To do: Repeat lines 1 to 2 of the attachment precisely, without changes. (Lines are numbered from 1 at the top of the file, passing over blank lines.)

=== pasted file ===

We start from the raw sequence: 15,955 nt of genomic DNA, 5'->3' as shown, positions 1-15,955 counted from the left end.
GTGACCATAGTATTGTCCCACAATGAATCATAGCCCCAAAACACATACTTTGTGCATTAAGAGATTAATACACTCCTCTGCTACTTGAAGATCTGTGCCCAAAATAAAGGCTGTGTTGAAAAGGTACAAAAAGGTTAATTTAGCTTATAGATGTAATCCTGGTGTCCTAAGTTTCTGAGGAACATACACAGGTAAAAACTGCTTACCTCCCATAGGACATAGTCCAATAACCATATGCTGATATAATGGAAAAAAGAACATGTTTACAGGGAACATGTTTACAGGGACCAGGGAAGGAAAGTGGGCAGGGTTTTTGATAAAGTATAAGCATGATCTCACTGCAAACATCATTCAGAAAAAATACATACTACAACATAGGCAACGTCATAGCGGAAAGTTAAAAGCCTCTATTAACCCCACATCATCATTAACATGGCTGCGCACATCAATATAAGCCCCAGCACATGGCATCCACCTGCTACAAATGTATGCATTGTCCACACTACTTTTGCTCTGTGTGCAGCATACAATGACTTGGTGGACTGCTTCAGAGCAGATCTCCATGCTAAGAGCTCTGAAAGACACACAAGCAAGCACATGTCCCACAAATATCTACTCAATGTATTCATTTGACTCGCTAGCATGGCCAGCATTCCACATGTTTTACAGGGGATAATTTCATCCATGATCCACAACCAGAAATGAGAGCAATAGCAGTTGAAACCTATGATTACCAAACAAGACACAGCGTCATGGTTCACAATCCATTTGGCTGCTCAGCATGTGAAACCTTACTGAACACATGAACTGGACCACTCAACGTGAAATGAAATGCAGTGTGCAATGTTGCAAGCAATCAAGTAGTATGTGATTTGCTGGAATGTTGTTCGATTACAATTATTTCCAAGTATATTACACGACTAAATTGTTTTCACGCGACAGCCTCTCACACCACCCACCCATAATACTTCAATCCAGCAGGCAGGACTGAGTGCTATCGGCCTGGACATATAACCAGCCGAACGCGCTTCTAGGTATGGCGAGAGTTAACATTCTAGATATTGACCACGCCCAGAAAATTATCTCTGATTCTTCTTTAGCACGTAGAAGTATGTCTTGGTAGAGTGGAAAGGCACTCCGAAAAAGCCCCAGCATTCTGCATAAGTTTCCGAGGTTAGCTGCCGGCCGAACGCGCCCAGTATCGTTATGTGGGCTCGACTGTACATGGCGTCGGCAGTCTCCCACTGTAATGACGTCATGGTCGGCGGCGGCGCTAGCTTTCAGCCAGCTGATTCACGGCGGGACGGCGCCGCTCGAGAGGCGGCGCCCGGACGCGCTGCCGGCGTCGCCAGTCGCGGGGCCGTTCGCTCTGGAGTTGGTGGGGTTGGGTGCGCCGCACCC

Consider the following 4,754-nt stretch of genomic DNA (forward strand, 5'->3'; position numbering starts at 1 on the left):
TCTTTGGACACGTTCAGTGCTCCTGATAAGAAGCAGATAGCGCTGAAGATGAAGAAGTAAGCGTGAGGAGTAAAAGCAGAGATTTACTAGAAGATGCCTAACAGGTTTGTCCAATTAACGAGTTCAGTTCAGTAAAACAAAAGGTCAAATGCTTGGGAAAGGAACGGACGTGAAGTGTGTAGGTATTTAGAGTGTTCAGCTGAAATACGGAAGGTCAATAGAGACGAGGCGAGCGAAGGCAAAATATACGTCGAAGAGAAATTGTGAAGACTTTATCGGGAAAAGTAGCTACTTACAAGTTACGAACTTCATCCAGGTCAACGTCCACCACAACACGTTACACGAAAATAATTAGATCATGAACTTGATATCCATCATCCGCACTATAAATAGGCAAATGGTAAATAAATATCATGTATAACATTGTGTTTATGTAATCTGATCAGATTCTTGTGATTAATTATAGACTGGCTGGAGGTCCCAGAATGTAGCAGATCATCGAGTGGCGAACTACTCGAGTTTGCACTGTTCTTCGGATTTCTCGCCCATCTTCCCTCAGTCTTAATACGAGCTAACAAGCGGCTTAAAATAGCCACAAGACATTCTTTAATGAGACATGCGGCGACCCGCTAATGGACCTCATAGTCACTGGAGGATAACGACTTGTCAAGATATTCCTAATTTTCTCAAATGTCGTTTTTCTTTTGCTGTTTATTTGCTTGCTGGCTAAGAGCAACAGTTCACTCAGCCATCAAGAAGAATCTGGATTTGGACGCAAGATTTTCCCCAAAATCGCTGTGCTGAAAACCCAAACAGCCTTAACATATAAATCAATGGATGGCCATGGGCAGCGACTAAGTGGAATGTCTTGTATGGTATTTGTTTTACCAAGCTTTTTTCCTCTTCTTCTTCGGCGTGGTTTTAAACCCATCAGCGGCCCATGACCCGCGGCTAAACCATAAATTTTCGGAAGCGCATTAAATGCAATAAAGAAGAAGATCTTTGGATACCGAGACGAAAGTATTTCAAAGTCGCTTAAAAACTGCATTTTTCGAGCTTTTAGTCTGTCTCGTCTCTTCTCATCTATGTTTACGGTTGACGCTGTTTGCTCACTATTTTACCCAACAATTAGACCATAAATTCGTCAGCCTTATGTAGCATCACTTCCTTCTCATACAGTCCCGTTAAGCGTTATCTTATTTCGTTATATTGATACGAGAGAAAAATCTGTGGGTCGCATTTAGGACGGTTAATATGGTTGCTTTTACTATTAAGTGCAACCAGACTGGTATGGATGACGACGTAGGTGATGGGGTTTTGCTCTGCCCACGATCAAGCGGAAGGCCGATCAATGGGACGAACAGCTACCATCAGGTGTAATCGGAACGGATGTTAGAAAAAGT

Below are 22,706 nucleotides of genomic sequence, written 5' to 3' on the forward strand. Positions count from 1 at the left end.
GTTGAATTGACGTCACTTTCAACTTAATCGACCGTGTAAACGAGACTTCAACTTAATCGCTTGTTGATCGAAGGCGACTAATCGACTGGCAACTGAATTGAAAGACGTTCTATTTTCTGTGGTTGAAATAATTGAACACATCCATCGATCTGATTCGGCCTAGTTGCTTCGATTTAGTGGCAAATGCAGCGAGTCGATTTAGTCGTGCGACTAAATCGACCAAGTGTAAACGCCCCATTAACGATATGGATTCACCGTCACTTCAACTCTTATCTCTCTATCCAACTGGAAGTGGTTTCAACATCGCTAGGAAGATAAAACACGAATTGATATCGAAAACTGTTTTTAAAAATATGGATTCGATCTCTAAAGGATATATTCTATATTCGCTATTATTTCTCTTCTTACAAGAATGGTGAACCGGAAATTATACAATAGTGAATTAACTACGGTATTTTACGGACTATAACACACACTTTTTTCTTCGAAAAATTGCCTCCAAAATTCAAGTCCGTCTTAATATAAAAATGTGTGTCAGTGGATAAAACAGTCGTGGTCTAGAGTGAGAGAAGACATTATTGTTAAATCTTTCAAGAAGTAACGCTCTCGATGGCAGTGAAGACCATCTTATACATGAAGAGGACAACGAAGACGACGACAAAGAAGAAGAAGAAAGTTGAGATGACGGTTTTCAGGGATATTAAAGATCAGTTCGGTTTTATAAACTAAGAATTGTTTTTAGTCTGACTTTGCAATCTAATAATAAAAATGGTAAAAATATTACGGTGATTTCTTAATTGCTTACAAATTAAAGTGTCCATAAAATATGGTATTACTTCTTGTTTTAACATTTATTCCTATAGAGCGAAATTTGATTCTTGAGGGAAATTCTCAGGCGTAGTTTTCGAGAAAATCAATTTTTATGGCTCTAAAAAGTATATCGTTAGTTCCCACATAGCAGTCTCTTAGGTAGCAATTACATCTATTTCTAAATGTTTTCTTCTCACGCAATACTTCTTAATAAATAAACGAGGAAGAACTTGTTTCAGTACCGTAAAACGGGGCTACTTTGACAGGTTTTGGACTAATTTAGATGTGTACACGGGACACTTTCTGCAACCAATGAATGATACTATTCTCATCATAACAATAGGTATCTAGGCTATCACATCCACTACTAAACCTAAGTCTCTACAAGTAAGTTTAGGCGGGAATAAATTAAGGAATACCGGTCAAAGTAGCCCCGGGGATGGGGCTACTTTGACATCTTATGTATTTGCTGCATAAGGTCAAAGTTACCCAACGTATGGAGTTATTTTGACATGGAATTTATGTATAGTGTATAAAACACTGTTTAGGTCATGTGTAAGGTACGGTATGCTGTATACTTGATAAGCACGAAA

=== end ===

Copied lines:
We start from the raw sequence: 15,955 nt of genomic DNA, 5'->3' as shown, positions 1-15,955 counted from the left end.
GTGACCATAGTATTGTCCCACAATGAATCATAGCCCCAAAACACATACTTTGTGCATTAAGAGATTAATACACTCCTCTGCTACTTGAAGATCTGTGCCCAAAATAAAGGCTGTGTTGAAAAGGTACAAAAAGGTTAATTTAGCTTATAGATGTAATCCTGGTGTCCTAAGTTTCTGAGGAACATACACAGGTAAAAACTGCTTACCTCCCATAGGACATAGTCCAATAACCATATGCTGATATAATGGAAAAAAGAACATGTTTACAGGGAACATGTTTACAGGGACCAGGGAAGGAAAGTGGGCAGGGTTTTTGATAAAGTATAAGCATGATCTCACTGCAAACATCATTCAGAAAAAATACATACTACAACATAGGCAACGTCATAGCGGAAAGTTAAAAGCCTCTATTAACCCCACATCATCATTAACATGGCTGCGCACATCAATATAAGCCCCAGCACATGGCATCCACCTGCTACAAATGTATGCATTGTCCACACTACTTTTGCTCTGTGTGCAGCATACAATGACTTGGTGGACTGCTTCAGAGCAGATCTCCATGCTAAGAGCTCTGAAAGACACACAAGCAAGCACATGTCCCACAAATATCTACTCAATGTATTCATTTGACTCGCTAGCATGGCCAGCATTCCACATGTTTTACAGGGGATAATTTCATCCATGATCCACAACCAGAAATGAGAGCAATAGCAGTTGAAACCTATGATTACCAAACAAGACACAGCGTCATGGTTCACAATCCATTTGGCTGCTCAGCATGTGAAACCTTACTGAACACATGAACTGGACCACTCAACGTGAAATGAAATGCAGTGTGCAATGTTGCAAGCAATCAAGTAGTATGTGATTTGCTGGAATGTTGTTCGATTACAATTATTTCCAAGTATATTACACGACTAAATTGTTTTCACGCGACAGCCTCTCACACCACCCACCCATAATACTTCAATCCAGCAGGCAGGACTGAGTGCTATCGGCCTGGACATATAACCAGCCGAACGCGCTTCTAGGTATGGCGAGAGTTAACATTCTAGATATTGACCACGCCCAGAAAATTATCTCTGATTCTTCTTTAGCACGTAGAAGTATGTCTTGGTAGAGTGGAAAGGCACTCCGAAAAAGCCCCAGCATTCTGCATAAGTTTCCGAGGTTAGCTGCCGGCCGAACGCGCCCAGTATCGTTATGTGGGCTCGACTGTACATGGCGTCGGCAGTCTCCCACTGTAATGACGTCATGGTCGGCGGCGGCGCTAGCTTTCAGCCAGCTGATTCACGGCGGGACGGCGCCGCTCGAGAGGCGGCGCCCGGACGCGCTGCCGGCGTCGCCAGTCGCGGGGCCGTTCGCTCTGGAGTTGGTGGGGTTGGGTGCGCCGCACCC